OBJECTIVE: After the failure of the first antiepileptic drug (AED) at doses > 50% defined daily dose (DDD), there are three options for patients with epilepsy: combination therapy, alternative therapy, and increased dosage of the first AED. However, present studies have not provided evidence for which option is best. Therefore, we conducted this retrospective observational cohort study to compare the effects of three treatment schedules.
METHODS: Patients diagnosed with newly diagnosed epilepsy at the epilepsy clinic of West China Hospital between August 2006 and February 2016 were evaluated for eligibility for this study. Patients who failed to respond to the first AED at doses > 50% DDD were included, and divided into three cohorts: increased dosage, combination therapy, and alternative therapy. Cumulative incidence curves for time to seizure freedom were compared for different cohorts by Gray test. Competing risk regression was conducted to evaluate the association of clinical predictors with seizure freedom.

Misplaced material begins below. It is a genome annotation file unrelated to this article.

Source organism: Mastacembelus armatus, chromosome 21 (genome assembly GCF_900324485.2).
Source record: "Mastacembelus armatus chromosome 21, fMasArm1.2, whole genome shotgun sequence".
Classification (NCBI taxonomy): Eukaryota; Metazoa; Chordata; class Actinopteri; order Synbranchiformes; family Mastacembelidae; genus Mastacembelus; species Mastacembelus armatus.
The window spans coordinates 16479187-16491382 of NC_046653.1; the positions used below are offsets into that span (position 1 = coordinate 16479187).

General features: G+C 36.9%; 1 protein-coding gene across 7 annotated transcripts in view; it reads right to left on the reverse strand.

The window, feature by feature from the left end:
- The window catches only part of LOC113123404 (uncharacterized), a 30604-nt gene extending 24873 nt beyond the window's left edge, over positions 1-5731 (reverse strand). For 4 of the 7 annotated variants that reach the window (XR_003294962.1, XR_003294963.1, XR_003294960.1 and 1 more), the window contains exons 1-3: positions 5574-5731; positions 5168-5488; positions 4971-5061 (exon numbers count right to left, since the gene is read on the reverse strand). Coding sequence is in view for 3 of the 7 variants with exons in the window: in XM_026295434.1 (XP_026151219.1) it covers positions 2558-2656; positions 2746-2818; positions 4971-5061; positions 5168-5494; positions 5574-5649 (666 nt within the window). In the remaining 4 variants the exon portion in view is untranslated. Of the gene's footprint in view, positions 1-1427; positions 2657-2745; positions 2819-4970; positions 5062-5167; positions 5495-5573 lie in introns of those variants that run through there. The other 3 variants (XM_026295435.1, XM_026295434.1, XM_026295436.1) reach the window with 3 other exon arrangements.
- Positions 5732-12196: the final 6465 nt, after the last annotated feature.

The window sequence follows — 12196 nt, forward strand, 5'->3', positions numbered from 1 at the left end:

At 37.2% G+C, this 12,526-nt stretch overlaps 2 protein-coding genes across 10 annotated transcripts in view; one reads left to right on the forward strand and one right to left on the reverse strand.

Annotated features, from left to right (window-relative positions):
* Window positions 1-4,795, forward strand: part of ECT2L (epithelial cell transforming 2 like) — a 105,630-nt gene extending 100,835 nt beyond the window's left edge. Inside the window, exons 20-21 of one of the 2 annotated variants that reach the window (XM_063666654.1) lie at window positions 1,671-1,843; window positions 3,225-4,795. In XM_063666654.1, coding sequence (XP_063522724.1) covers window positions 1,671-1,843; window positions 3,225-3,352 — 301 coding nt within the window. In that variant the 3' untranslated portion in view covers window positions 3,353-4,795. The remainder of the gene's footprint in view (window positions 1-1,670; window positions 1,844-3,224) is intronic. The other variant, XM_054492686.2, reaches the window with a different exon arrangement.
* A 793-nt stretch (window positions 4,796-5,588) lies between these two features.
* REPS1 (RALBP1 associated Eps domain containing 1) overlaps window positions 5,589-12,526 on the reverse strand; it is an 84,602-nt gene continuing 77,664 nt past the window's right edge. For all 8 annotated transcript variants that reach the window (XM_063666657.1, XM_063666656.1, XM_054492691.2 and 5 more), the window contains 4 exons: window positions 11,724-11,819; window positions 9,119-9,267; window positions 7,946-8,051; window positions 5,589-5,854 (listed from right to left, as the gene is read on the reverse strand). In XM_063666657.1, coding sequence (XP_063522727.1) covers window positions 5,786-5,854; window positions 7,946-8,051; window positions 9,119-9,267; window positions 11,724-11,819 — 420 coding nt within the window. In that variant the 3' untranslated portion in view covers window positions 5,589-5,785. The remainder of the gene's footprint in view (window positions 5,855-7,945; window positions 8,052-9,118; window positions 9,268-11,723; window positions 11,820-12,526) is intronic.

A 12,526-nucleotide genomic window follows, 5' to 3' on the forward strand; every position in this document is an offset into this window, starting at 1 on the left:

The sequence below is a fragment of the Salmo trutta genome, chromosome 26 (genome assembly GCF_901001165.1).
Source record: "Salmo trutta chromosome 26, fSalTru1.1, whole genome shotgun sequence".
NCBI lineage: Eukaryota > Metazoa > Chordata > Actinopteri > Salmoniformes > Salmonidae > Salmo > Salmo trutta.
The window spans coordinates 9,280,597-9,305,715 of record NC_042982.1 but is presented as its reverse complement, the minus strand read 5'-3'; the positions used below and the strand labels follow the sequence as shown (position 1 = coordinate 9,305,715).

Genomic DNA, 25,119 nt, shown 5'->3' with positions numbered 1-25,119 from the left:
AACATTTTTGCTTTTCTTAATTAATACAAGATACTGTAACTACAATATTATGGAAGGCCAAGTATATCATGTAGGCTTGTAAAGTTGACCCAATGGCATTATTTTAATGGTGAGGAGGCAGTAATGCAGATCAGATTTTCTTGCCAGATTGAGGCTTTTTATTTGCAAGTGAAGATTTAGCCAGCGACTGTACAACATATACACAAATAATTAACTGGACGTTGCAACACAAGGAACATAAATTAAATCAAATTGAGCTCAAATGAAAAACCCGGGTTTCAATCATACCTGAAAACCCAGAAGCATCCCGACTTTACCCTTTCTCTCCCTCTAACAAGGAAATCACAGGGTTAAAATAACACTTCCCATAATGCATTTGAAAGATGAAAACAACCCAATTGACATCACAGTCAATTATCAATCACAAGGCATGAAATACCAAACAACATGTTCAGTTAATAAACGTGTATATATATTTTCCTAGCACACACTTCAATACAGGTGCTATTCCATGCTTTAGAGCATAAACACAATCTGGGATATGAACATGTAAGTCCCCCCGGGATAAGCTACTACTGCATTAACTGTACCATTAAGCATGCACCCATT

RESULTS: Altogether, 502 patients (277 male, 55.2%) were included for further analysis, and the median duration of follow-up was 32 months (range = 8-127). The probability of seizure freedom was significantly higher in patients receiving combination therapy (n = 323) compared to the alternative therapy cohort (n = 76, P < 0.001) and increased dosage cohort (n = 103, P = 0.025). Competing risk regression analysis showed that combination therapy significantly increased the probability of seizure freedom (hazard ratio [HR] = 2.423, 95% confidence interval [CI] = 1.529-3.841, P < 0.001). In addition, male sex and generalized seizure were significantly associated with increased probability of seizure freedom (male sex: HR = 1.440, 95% CI = 1.106-1.880, P = 0.007; generalized seizure: HR = 1.543, 95% CI = 1.176-2.020, P = 0.002).
SIGNIFICANCE: Combination therapy may increase the probability of seizure freedom for patients with first AED failure due to lack of efficacy.